An organization can definitely make a difference. But when organizations work together, that can result in real change to advance public health.

“Our partnership and collective work is critical as we move the environmental health field forward, especially as we prioritize addressing health inequalities and injustices,” said Patrick N. Breysse, director of the National Center for Environmental Health/Agency for Toxic Substances and Disease Registry, at today’s APHA 2021 session on “Elevating Environmental Health through Partnerships.”

The session highlighted how two groups that APHA convenes, with CDC support, maximize their capacity to address environmental health issues.

The executive-level members of the National Environmental Health Partnership Council and the programmatic professionals of the Environmental Health & Equity Collaborative all work to increase awareness of environmental health issues, strengthen capacity among stakeholders and create healthy communities.

Both groups develop targeted messages that highlight the connection between healthy communities and healthy people to expand and sustain awareness, education, policies and practices related to environmental health.

During the session, Adrienne Hollis shared about the environmental justice technical assistance mini grants the council awarded to three community-based organizations this year. Maida Galvez spoke about the council’s “Value of Environmental Health Services” fact sheet, its “Ventilation Matters” sharables and school COVID-19 resources, and the “Lessons Learned on Effective Communication of Environmental Health Risk” report.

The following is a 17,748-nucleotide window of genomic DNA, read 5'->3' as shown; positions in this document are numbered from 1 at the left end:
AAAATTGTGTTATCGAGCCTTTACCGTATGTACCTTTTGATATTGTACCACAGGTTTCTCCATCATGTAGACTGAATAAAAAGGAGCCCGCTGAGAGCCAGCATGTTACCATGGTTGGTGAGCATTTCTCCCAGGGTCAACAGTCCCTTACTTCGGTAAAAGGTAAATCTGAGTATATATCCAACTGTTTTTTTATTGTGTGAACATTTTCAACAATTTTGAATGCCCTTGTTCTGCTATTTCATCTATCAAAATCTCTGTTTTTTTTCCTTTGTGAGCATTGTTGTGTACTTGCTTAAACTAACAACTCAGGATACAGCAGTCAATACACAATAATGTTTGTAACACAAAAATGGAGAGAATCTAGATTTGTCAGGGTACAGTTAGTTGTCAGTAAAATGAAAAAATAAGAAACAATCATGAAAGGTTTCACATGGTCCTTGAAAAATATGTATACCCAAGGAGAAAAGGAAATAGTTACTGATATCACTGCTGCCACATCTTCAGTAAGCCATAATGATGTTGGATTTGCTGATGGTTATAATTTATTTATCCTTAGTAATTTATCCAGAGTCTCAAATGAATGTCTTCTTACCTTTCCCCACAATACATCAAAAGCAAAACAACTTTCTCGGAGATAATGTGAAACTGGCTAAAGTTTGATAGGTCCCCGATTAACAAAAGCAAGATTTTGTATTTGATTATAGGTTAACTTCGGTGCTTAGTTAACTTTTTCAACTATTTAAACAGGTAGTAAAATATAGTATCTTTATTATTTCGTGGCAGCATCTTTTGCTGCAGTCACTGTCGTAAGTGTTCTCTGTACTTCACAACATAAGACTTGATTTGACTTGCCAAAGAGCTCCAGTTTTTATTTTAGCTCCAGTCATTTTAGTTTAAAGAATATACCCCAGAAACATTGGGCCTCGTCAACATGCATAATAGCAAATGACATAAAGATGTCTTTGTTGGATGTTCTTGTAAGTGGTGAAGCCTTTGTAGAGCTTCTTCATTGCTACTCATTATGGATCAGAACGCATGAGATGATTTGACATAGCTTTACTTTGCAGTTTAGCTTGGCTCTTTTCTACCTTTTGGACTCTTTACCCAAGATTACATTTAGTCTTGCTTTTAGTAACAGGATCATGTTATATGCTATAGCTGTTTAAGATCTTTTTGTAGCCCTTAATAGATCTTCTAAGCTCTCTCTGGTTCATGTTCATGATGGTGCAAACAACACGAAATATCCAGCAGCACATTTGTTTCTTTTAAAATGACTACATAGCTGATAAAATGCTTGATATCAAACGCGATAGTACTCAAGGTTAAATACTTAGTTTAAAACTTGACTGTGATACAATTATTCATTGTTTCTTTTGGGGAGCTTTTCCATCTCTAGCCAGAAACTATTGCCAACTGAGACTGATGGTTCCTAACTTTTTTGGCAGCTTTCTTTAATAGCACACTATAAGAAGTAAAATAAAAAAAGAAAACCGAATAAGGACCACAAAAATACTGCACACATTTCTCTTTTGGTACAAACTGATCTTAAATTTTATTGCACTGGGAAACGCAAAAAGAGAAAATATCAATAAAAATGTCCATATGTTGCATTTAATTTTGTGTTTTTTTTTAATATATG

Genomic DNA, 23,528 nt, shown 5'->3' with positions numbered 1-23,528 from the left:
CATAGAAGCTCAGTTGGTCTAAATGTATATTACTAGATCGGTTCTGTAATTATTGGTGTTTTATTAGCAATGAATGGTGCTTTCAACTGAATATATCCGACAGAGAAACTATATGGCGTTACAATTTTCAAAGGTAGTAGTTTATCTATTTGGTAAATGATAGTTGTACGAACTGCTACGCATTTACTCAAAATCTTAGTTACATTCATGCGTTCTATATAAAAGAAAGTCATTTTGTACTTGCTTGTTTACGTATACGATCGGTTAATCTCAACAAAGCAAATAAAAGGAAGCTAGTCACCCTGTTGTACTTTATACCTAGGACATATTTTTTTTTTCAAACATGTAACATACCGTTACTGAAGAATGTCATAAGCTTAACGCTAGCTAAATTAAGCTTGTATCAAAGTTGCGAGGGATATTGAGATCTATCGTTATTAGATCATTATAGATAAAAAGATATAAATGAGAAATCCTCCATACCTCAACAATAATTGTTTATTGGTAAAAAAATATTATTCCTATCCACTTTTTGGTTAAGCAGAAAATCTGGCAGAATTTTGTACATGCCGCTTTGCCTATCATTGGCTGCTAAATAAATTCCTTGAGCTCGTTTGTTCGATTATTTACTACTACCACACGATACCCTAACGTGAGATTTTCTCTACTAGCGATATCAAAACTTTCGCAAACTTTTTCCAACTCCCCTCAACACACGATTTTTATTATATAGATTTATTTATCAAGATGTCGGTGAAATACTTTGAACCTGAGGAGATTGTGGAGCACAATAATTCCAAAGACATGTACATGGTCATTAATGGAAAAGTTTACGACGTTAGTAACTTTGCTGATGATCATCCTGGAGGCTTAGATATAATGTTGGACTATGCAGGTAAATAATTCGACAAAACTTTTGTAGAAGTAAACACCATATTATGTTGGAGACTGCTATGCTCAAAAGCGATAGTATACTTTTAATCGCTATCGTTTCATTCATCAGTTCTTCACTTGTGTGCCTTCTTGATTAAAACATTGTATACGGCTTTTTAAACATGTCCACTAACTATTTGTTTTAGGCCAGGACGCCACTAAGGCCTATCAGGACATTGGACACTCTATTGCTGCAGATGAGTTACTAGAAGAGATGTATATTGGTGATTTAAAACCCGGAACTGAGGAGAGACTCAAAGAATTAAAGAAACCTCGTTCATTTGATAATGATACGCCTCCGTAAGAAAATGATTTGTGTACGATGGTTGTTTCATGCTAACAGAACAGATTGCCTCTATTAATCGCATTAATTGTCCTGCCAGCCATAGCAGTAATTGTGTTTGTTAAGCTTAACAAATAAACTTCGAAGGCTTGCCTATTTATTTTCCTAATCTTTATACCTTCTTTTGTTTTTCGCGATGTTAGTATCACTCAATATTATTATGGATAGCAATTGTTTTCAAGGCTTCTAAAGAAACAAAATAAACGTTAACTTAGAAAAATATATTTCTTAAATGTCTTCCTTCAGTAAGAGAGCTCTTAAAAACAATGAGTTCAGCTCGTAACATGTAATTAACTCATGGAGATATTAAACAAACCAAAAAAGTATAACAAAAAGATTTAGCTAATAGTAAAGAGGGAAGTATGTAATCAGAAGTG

Vanessa VassallFor the collaborative, Sarah Goodwin talked about the group’s “Climate Effects and Environmental Health” fact sheet. Leslie Mitchell shared information about the “Environmental Health Competencies” and workforce questionnaire, as well as the inaugural IDEA EH, or Inclusion & Diversity for Equitable Advancement in Environmental Health, Award, presented to Black Millennials for Flint.

The award recognizes an organization whose environmental health leadership exemplifies justice, equity, diversity and inclusion. Black Millennials for Flint is a grassroots, environmental justice and civil rights organization begun in 2016 to address the crisis of lead exposure in communities of color. Vanessa Vassall accepted the award during the session.

She noted the symbolic timing of the award, presented during National Lead Poisoning Awareness Week and the 30th anniversary of the first National People of Color Environmental Leadership Summit that laid out the 17 principles of environmental justice we follow today.

“I am so excited for us to be recognized by APHA in this way because, what is most important to our small but mighty young organization in promoting environmental health and dismantling environmental racism, is the idea that non-traditional experts are the people who are going to be leading this charge, saving this planet, and taking care of each other.”

Join the 30th anniversary virtual celebration, “Environmental Justice: From the Grassroots to the White House,” on Oct. 28 at 7 p.m. ET. 

Above, Vanessa Vassall of Black Millennials for Flint talks about receiving an environmental justice award and the work of the organization. Photo by Louise Dettman